Analysis: Fiscal compromise _ and broken promises
WASHINGTON (AP) — In a town of broken politics, the path to compromise is littered with broken promises. It's called governing.
The rush to avoid economic calamity on Jan. 1 has President Barack Obama and House Speaker John Boehner out to cut a deal and sell it to their parties. The goal is a middle ground that would at least halt looming tax increases on virtually everyone, if not yield a far-reaching bargain to stabilize the nation's debt.
Yet, the political compromise the public wants is smashing into another political force — the so-called iron-clad promises made to that same voting public.
Days after he won a second term, a beaming Obama reminded everyone about a defining promise of his re-election: The wealthy must pay more to help shrink the nation's ballooning debt. He insisted he would not go for a deal in which families making more than $250,000 are "not asked to pay a dime more in taxes."
Except now he would do that.
To get a fiscal deal with Republicans, Obama raised his bottom line to people making $400,000 or more. He is also now willing to raise taxes on the middle class by agreeing to let a payroll tax cut expire — and by accepting a new inflation index that would, in addition to shrinking yearly increases for Social Security beneficiaries, push more people into higher tax brackets.
Instead of holding firm on his oft-repeated pledge to raise taxes on the top 2 percent of taxpayers, Obama's plan would hit less than the top 1 percent.
And then there's Boehner.
He said Republicans were willing to consider tax revenue, but not by raising tax rates on anyone. "Instead of raising tax rates on the American people and accepting the damage it will do to our economy, let's start to actually solve the problem," Boehner said after the election.
And now? Boehner is willing to let tax rates go up on Jan. 1, as long as it is only on people making over $1 million and that other parts of the deal fall into place. The part about damage to the economy for raising taxes on anyone, including the richest people, has disappeared.
In the hardest of political times, the hardest of lines tend to fall away.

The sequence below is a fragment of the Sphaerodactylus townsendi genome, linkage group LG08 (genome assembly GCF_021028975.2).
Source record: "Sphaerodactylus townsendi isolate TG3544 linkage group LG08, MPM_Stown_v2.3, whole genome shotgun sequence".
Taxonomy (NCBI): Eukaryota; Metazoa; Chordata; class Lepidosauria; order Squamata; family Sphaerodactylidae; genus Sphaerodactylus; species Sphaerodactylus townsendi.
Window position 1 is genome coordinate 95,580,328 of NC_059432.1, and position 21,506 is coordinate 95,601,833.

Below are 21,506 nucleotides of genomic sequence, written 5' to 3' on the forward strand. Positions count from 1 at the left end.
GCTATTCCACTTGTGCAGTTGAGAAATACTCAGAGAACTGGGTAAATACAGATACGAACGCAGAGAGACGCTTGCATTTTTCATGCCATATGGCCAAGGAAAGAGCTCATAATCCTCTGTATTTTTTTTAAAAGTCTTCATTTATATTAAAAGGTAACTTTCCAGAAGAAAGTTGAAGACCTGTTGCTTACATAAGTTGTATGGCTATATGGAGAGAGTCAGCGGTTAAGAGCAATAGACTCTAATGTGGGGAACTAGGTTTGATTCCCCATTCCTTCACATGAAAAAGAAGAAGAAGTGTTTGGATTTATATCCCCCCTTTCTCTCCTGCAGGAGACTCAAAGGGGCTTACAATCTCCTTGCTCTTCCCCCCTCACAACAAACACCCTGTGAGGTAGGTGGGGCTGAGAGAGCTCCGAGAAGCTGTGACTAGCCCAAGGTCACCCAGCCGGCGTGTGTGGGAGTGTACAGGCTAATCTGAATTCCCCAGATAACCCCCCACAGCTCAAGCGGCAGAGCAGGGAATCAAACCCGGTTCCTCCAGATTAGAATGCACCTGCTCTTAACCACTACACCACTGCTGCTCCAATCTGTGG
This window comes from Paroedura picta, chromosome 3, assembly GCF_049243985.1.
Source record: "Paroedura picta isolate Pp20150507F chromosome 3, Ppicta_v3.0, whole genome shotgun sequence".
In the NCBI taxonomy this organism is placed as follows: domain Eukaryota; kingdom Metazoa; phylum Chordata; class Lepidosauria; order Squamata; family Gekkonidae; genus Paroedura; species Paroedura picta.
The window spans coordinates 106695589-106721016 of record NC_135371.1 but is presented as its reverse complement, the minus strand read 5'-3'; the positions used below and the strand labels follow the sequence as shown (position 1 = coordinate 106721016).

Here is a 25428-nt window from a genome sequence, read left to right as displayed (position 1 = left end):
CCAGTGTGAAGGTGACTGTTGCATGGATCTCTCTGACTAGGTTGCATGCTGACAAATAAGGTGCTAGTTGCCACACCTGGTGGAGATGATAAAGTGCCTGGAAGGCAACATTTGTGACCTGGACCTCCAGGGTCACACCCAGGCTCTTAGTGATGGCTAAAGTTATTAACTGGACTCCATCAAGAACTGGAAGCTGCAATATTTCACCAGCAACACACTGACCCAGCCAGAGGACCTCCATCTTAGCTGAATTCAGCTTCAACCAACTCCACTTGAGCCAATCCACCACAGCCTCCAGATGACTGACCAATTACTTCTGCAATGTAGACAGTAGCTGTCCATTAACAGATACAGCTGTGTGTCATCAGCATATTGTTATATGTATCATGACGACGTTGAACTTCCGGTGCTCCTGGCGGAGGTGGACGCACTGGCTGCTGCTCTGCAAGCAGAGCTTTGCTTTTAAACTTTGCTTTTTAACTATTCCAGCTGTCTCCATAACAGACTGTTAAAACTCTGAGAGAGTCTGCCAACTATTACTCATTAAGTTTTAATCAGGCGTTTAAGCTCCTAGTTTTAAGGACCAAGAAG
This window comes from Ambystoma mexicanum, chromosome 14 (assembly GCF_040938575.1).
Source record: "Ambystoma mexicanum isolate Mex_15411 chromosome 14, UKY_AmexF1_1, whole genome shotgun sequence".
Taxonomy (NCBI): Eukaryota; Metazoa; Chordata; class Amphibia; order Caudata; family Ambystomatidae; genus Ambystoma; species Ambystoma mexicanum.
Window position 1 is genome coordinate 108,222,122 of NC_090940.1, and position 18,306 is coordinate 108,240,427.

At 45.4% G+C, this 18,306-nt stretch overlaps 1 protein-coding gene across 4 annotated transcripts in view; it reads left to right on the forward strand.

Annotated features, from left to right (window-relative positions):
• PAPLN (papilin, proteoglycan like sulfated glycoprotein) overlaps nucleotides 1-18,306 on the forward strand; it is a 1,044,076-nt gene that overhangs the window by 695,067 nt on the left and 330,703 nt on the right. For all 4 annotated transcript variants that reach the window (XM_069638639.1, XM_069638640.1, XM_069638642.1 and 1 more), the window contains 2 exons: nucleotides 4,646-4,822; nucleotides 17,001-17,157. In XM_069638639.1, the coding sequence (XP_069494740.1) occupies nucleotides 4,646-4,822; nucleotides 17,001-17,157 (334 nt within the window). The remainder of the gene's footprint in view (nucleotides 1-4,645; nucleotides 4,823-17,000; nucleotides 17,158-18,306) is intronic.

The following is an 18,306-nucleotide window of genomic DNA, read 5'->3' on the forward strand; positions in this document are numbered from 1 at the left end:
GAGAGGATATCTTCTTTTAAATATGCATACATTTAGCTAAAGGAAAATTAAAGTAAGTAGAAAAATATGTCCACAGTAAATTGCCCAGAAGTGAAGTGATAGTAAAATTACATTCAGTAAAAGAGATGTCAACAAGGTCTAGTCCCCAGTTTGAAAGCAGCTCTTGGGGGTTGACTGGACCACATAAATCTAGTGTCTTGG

"That's the reality of Washington. You don't get exactly what you want, but you do it for the benefit of the country," said Jim Kessler, senior vice president of Third Way, a think tank that advocates for the middle ground in American politics.
The group's surveys find what so many polls have shown — people want Democrats and Republicans to compromise. They want Washington to work.
Obama and Boehner know this. They are figuring out how far they can go without alienating voters or putting together a deal that has no chance of passing.
And they are bending or breaking promises, provided they can justify the broader result and claim they are not abandoning their principles.
The president, for example, can still say he would be extracting more tax revenue from the rich while preserving tax rates on families making $250,000 or less.
Predictably, the White House dismissed the broken-promise label.
Obama "has demonstrated a willingness to move towards the Republicans in order to achieve a deal," White House press secretary Jay Carney said.
Boehner is faced with tax rates going up on everyone regardless on Jan. 1. That's the law if Congress does nothing. So by shifting his stand on tax rates, he is at least poised to get something out of it, including deeper spending cuts and a commitment to tax reform in 2013.
If a deal comes together, that is.
Meanwhile, both leaders have to hold off the flanks of their parties.
Rep. Jim Jordan, of Ohio, the outgoing chairman of the conservative Republican Study Committee, said Boehner's plan crosses a dangerous line by enacting higher tax rates. "I think it's a mistake for the Republican Party, so that's what I think a lot of members are struggling with," Jordan said.
Liberal groups denounced the White House's inclusion of a different inflation index for benefit programs like Social Security that would cut average retiree benefits. It was the White House, they point out, that suggested Social Security should not be included in the negotiations because it does not drive up the federal deficit.
"He's breaking a pledge that he would not cut benefits," said Eric Kingson, founding co-director of Social Security Works and a co-chair of the Strengthen Social Security Coalition. "You can change the language, but people aren't fools. It's a cut."
The White House said any changes would include protections for the most vulnerable beneficiaries.
From the outside, some advocates aren't fixated on the haggling or the slippage in campaign promises.
National Urban League President Marc Morial, for one, said he was not bothered that Obama is proposing to raise taxes on people making $400,000 rather than the $200,000 for individuals, and $250,000 for families. "You are not going to win simply by taking a hardline position down the line," he said.
Added the Rev. Al Sharpton, a civil rights leader: "I would expect that the needle's going to move up and down on both sides. But I will not know if it moves beyond our comfort until we see the final deal."
AP White House Correspondent Ben Feller has covered the presidencies of Barack Obama and George W. Bush. Associated Press writers Suzanne Gamboa, Stephen Ohlemacher, Jim Kuhnhenn and Ken Thomas contributed to this report.
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